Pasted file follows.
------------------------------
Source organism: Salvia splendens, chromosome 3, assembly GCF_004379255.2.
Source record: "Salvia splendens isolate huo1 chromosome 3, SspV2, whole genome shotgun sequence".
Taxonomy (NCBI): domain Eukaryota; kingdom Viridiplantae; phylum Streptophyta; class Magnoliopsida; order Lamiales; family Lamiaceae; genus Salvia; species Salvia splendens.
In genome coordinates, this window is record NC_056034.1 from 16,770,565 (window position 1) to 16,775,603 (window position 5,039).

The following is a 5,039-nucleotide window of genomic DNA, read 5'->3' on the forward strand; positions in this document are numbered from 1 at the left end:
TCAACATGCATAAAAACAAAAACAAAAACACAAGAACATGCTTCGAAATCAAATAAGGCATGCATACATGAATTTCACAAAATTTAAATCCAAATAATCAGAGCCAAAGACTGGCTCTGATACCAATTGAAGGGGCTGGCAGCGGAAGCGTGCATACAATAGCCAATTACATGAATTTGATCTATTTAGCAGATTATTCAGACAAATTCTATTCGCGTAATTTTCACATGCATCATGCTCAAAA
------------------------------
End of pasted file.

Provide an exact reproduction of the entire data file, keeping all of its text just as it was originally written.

Source organism: Salvia splendens, chromosome 3, assembly GCF_004379255.2.
Source record: "Salvia splendens isolate huo1 chromosome 3, SspV2, whole genome shotgun sequence".
Taxonomy (NCBI): domain Eukaryota; kingdom Viridiplantae; phylum Streptophyta; class Magnoliopsida; order Lamiales; family Lamiaceae; genus Salvia; species Salvia splendens.
In genome coordinates, this window is record NC_056034.1 from 16,770,565 (window position 1) to 16,775,603 (window position 5,039).

The following is a 5,039-nucleotide window of genomic DNA, read 5'->3' on the forward strand; positions in this document are numbered from 1 at the left end:
TCAACATGCATAAAAACAAAAACAAAAACACAAGAACATGCTTCGAAATCAAATAAGGCATGCATACATGAATTTCACAAAATTTAAATCCAAATAATCAGAGCCAAAGACTGGCTCTGATACCAATTGAAGGGGCTGGCAGCGGAAGCGTGCATACAATAGCCAATTACATGAATTTGATCTATTTAGCAGATTATTCAGACAAATTCTATTCGCGTAATTTTCACATGCATCATGCTCAAAA